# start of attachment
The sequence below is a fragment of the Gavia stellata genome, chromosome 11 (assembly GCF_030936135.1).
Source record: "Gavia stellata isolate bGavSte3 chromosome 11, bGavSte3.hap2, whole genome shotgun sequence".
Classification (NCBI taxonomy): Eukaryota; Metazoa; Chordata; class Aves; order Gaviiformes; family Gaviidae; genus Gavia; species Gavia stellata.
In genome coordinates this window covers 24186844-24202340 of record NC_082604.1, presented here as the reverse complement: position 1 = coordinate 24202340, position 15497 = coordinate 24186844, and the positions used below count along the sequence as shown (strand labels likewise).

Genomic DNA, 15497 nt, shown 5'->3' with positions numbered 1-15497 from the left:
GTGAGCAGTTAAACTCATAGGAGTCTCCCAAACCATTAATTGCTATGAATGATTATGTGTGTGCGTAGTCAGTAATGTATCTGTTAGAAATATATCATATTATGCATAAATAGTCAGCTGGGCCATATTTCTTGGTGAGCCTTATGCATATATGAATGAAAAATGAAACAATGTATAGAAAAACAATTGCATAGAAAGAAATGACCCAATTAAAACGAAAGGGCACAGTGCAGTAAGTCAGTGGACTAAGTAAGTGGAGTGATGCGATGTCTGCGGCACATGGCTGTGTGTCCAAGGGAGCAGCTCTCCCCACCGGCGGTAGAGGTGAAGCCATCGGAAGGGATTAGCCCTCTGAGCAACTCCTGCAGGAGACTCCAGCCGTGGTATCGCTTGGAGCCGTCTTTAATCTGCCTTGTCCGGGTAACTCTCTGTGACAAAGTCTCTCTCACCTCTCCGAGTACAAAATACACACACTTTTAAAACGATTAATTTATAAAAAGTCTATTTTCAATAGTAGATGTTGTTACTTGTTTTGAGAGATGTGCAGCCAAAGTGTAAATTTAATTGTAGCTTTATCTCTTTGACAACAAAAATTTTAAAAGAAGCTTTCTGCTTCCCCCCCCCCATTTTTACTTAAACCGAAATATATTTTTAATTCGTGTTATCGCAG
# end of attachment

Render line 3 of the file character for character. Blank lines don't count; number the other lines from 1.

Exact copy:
Classification (NCBI taxonomy): Eukaryota; Metazoa; Chordata; class Aves; order Gaviiformes; family Gaviidae; genus Gavia; species Gavia stellata.